A Lawyers Weekly poll has found that almost half of voters believe billable hours are harmful to the legal profession.
In the website poll, which asked: Is it time to phase out billable hours?, 47 per cent of respondents said they believed billable hours were harmful to the profession.
Thirty per cent of voters in the poll, which attracted more than 400 responses, said billable hours should ‘maybe’ be phased out, but only once a widely-accepted alternative option has been established.
This suggests that many legal professionals are “waiting for someone else to come up and tell us how to bill in an alternative way”, according to Matt McCormick, the founder of newly-established Brisbane firm McCormicks Law and Consulting.
McCormick (pictured) is focused on implementing “value-based billing” at his new firm.
“It took a long time for me to have the courage to break out and start a firm on a platform that doesn’t use time as a core component for the basis of the relationship with your customers and also the way that you deal with your staff and your colleagues,” he said.
It can be very demoralising to highly-educated and creative individuals who have to justify daily timesheets to clients as well as management within a firm, McCormick said, adding that it stifles innovation and forces lawyers to focus on a spreadsheet as opposed to what their clients are engaging them for.
Morgan Solomon, a director at Perth-based Bowen Buchbinder Vilensky Lawyers (BBV) makes the very same point.
“When you give a client a bill that’s based on time billing what you’re showing them is the labour pains when all they wanted to see was the baby,” he said, quoting Ron Baker, one of the founders of the VeraSage Institute.
Thirteen per cent of respondents to the poll said that timesheets were the best way to charge clients and measure a lawyer’s productivity, but legal professionals like McCormick, Solomon, John Chisholm, Michael Bradley and Joydeep Hor disagree with that view.
“It’s hard to convince people who are making profit to change... it’s risk free for the firm, but it’s sub-optimal,” said Solomon, “it’s profitable, but only for the partners, it burns out the young lawyers and creates great resentment within the profession and certainly within clients, so it’s not doing us any favours."
That gulf between the risk and the relationship can be unbridgeable, said McCormick.
“If you’re prepared to share the risk then your relationship only gets stronger,” he said.
Ten per cent of those who responded to Lawyers Weekly’s poll believe it’s time to phase out billable hours because clients are already demanding it.
Some firms have responded to this demand by offering fixed-fee alternatives, but McCormick is not convinced that this represents anything different than hourly billing.
At his previous firm, Walsh Halligan Douglas (WHD), where he was managing partner, there were some areas of practice that used fixed-fee billing, but McCormick said it was based on the time taken in the past to do a similar activity.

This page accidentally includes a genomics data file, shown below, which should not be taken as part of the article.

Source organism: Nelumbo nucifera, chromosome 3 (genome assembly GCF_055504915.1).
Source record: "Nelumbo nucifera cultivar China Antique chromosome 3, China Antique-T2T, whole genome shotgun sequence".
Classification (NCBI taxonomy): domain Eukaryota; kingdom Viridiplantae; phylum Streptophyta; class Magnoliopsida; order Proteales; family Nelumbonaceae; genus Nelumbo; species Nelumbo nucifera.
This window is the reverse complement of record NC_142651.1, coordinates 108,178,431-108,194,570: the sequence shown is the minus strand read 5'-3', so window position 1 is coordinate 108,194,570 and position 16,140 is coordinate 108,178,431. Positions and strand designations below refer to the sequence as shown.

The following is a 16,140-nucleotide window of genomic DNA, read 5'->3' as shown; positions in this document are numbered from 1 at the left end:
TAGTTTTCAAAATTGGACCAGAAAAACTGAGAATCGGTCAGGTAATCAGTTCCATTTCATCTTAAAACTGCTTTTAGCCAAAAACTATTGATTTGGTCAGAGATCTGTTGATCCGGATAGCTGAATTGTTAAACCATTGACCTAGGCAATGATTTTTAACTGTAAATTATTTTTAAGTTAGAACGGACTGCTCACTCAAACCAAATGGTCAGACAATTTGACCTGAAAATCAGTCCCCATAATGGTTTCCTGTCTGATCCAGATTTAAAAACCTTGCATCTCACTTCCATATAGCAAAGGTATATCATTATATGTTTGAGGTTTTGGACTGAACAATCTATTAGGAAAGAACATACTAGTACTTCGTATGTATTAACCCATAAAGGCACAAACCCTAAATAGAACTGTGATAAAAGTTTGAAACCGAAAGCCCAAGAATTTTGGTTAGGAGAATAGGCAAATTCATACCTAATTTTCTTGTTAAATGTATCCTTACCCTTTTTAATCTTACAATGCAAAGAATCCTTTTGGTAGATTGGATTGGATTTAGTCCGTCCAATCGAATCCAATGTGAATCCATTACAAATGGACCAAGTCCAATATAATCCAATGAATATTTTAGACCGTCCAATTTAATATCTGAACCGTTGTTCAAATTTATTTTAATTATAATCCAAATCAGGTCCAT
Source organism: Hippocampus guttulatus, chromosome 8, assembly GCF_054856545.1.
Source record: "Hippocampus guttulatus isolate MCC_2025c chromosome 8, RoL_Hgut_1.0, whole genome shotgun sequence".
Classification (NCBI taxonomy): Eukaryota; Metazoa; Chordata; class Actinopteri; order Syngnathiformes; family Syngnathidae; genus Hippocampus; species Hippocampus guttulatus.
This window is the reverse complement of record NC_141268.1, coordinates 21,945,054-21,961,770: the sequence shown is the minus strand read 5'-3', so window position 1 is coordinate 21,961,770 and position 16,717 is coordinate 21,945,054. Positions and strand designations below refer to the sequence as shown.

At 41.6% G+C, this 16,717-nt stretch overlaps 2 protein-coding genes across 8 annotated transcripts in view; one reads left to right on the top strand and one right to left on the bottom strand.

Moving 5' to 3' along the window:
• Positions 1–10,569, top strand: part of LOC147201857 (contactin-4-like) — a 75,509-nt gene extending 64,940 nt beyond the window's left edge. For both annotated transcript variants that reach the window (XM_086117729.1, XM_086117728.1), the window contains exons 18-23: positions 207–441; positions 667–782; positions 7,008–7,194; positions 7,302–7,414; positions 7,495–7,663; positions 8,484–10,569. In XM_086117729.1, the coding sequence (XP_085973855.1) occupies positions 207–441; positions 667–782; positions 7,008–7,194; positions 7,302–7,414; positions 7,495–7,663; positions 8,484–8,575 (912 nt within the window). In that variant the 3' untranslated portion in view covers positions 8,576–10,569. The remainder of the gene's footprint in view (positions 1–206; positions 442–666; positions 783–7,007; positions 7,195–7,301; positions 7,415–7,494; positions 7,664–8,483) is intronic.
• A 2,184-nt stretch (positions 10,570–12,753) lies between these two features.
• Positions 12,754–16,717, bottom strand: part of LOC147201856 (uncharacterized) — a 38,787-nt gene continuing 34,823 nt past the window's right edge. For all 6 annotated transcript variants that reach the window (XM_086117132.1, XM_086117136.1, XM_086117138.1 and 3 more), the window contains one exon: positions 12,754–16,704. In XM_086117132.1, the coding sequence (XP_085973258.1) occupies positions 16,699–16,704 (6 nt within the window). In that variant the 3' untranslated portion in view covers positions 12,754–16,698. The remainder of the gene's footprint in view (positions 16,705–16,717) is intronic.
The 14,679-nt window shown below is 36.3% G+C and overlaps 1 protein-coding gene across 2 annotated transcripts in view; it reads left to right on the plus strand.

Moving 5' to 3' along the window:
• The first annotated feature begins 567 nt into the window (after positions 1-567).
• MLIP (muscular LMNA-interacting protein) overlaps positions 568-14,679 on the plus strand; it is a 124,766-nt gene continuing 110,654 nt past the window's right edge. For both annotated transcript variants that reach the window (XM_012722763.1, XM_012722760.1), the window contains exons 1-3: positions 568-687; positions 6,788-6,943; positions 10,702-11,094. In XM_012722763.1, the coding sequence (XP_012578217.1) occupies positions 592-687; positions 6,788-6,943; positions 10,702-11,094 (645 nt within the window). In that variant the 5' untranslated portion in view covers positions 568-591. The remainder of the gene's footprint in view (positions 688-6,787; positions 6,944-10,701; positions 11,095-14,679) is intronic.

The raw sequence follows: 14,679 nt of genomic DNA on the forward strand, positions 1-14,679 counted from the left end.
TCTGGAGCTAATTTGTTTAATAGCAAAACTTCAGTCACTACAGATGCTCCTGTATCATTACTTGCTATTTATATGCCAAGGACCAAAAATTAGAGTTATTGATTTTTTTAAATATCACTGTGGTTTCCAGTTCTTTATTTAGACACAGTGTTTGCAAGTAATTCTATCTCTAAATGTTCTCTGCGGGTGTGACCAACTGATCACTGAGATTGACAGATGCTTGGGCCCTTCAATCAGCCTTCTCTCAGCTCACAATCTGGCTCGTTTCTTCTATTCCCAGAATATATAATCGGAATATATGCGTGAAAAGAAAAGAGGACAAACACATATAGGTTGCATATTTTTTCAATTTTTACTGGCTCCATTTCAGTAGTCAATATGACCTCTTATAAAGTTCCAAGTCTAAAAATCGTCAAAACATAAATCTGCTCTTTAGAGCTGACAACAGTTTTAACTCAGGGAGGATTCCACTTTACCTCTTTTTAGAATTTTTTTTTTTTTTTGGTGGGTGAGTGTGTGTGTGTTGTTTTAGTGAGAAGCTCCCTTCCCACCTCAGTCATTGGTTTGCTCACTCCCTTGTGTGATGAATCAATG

“You’re still feeding the beast, you’re still putting your time in the system so you’re still focused on the time and the timesheet,” he said.
Solomon described the practice as time billing in drag. One way BBV looks at pricing in terms of value to the client is through reference to metrics used by the Federal Court cost scale.
The scale assesses the value and cost of matters by the complexity of the matter; the difficulty or novelty of the questions involved; the skill, specialised knowledge and responsibility involved; the period during which the work was done; urgency; time spent on performing the work; the quality of the work; the number and importance of the documents prepared and read, regardless of length; the amount or value of property involved, and any other relevant matter.
“What’s interesting to me is that really time is just one of the factors that they look at, there are all these other subjective elements,” said Solomon.
“If the Federal Court is willing to recognise that value is subjective, it’s amazing that we don’t as lawyers, we still adhere to this rigid idea that there’s once price for everyone and that’s it.”
Some customers place high importance on turnaround time, others place it on their ability to contact you where and whenever without being charged in increments of each phone call.
“You don’t need to boil the ocean to make a cup of tea,” said McCormick.
Lawyers may be very good estimators, he said, but hourly billing has stifled their ability to develop pricing skills.
“No one teaches lawyers how to price in the way that other industries develop a great skill in pricing and value,” he said.
BBV has been working on phasing out billable hours for almost three years and Solomon said the firm is only now starting to get the feel for pricing based on value.
He said BBV has attracted a number of sophisticated clients, including a large fund manager in Melbourne, solely because they have heard about the firm’s alternative pricing.
“These clients are good users of legal services, they’re commercial people and they’re tired of the mystery bill at the end of the month showing how many hours are spent,” said Solomon.
“Timesheets themselves are one of the key problems with client’s perceptions of the profession as being outdated and rapacious and lawyers themselves finding this interminable adherence through capturing and recording hours as soul destroying.”